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Fox News and Tucker Carlson’s big lies

Call Fox what it is — the communications team for Republican extremism and disinformation.

Tucker Carlson, left, with former President Donald Trump at the Bedminster Invitational LIV Golf tournament in July.Seth Wenig/Associated Press

Two days before the Jan. 6 insurrection, Tucker Carlson sounded like a man who’d had enough of Donald Trump.

“We are very, very close to being able to ignore Trump most nights. I truly can’t wait,” Carlson, Fox News’s biggest mouth, said, adding, “I hate him passionately.” Then, musing on Trump’s catastrophic presidency, he said, “We’re all pretending we’ve got a lot to show for it, because admitting what a disaster it’s been is too tough to digest. But come on. There really isn’t an upside to Trump.”

At least that’s what Carlson said privately to colleagues in text messages. Publicly, Carlson continued to do what he had done for years — promote Trump’s lies, ardently defend the man he deeply despised, and keep Fox’s hypocrisy mill churning with American democracy as grist.


That Carlson and many of his colleagues are liars isn’t breaking news. Yet stunning revelations from court filings in Dominion Voting Systems’ $1.6 billion defamation lawsuit against Fox show that the network’s stars talked out of both sides of their mouths regarding Trump’s Big Lie. They ridiculed Trump but amplified his bombastic grievances on air. They mocked Trump’s minions as “insane” and “kooky” but gave them a platform to spew their insane and kooky conspiracies about the 2020 presidential election.

All because they and Fox News founder Rupert Murdoch didn’t want to alienate its Trump-loving viewers.

If even a scintilla of doubt remained, this has been made clear by Sean Hannity, Laura Ingraham, Maria Bartiromo, and Carlson. Fox isn’t a news organization. It’s the communications team for Republican extremism, white supremacy, and lies, a company where ratings rule all and truth and facts are its greatest existential threats.

Recently, Carlson has been cherry-picking snippets of the Jan. 6 insurrection, arguably the most documented crime in American history, with footage given to him — and only him — by House Speaker Kevin McCarthy. Of course, he’s trying to whitewash the deadly narrative of that day. With his inciting rhetoric, Carlson arguably abetted firing up some who breached the US Capitol, which is very much on brand for a network that made unfounded claims that Dominion’s voting machines rigged the election against Trump.


Carlson’s attempt to sanitize insurrection footage also serves as an effort to keep Fox in the capricious good graces of the former president, especially now that Trump knows many at his favorite network think he’s a “demonic force” and “a destroyer,” as Carlson called him. Much like McCarthy crawled to Mar-a-Lago to make nice with Trump after saying Trump “bears responsibility“ for the insurrection, Fox is now trying to placate the former president and those still clinging to him.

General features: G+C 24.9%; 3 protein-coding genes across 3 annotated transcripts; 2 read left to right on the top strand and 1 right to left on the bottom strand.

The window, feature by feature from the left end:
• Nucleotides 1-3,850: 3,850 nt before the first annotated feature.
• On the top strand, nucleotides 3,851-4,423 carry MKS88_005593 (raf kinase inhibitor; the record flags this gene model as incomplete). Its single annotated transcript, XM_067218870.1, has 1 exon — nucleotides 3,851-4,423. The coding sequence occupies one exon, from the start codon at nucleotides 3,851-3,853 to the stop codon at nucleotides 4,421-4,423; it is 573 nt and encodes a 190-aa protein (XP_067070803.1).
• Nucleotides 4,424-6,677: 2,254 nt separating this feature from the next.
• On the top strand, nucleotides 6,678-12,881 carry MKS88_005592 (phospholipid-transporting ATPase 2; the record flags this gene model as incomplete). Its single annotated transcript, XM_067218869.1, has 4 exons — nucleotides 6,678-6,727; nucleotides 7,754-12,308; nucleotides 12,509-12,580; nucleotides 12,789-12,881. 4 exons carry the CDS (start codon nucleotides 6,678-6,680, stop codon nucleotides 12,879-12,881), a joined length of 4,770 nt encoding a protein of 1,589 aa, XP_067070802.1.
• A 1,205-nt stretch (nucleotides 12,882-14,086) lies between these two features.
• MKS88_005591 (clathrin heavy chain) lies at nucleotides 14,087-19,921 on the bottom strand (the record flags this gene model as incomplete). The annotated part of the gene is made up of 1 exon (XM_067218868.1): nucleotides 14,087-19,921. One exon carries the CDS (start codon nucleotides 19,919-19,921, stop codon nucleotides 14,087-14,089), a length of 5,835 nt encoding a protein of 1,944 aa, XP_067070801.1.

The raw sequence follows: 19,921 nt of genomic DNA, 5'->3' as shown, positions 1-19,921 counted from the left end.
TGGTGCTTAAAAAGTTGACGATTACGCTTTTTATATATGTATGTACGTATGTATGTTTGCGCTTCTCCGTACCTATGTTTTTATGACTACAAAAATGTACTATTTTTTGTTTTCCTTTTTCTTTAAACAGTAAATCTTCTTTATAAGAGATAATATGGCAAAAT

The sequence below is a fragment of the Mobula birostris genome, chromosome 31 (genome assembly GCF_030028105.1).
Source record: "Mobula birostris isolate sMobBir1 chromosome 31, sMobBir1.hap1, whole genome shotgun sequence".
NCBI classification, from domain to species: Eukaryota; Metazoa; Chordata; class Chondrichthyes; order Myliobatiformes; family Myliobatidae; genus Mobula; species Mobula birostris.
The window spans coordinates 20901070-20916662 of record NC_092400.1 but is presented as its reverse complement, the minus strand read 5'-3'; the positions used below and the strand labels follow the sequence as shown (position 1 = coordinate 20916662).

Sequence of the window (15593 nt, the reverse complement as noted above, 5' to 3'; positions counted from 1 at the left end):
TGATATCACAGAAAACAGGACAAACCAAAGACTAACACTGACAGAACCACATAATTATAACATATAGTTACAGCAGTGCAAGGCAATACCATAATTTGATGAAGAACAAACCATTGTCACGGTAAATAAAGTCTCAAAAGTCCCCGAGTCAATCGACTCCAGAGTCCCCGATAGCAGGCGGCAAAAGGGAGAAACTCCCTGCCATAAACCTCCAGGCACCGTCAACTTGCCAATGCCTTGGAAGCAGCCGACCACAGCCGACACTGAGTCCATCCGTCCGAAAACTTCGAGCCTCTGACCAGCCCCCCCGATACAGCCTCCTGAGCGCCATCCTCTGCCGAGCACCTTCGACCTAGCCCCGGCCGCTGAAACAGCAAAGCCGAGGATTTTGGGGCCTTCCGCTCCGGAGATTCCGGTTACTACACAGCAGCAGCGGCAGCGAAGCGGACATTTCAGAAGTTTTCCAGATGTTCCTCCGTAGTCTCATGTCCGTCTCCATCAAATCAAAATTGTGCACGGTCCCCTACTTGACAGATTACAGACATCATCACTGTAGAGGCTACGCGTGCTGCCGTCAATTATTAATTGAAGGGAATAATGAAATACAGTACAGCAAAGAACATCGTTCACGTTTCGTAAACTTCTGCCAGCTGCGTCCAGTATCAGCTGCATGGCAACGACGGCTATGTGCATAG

And Fox knows its right-wing competitors see a prime chance to siphon away disgruntled viewers. In a conversation with failed Arizona Republican gubernatorial nominee Kari Lake, Eric Bolling, a host on the conservative rival Newsmax network, criticized Carlson. “I can’t understand how a guy who can portray himself as a huge Trump fan on television, saying he hates him passionately, is very, very much looking forward to the day he didn’t have to cover Trump being in the White House every day.”

Bolling doesn’t care that Carlson has always lied, only that he lied about loving Trump.


But will that be enough to sink Fox? I’m reminded of an old Denis Leary standup routine. An unrepentant smoking evangelist in the 1990s, the comedian joked that even if cigarette packaging consisted only of dire warnings of smoking’s proven hazards, it wouldn’t deter hardcore users.

“You could have cigarettes that come in a black pack with a skull and crossbones on the front called ‘Tumors,’ and smokers would be lined up around the block saying, ‘I can’t wait to get my hands on these [expletive] things,’” he said. “They’re a drug; we’re addicted.”

The same could be said of Fox viewers. After all, this is a network whose hosts denounced COVID vaccine mandates and spread misinformation about the vaccine’s safety and efficacy, even though they were vaccinated, as required by their company.

For decades, Fox viewers have been fed poisoned apples and digested them all from stem to seeds. The channel could change its name to “We lie to our viewers because we think they’re idiots,” and there would probably be no discernible drop in ratings. At least that’s what Murdoch is now banking on.

Carlson and his Fox colleagues are frauds who threaten democracy by weaponizing their airtime to spout dangerous lies they don’t believe. But waste no time trying to shame the shameless. This much is already plain: Fox doesn’t own its audience. The audience owns it. And with more damning revelations from Dominion’s lawsuit likely, the network will continue to do and say whatever it takes to keep that audience engaged and angry.


Renée Graham is a Globe columnist. She can be reached at Follow her @reneeygraham.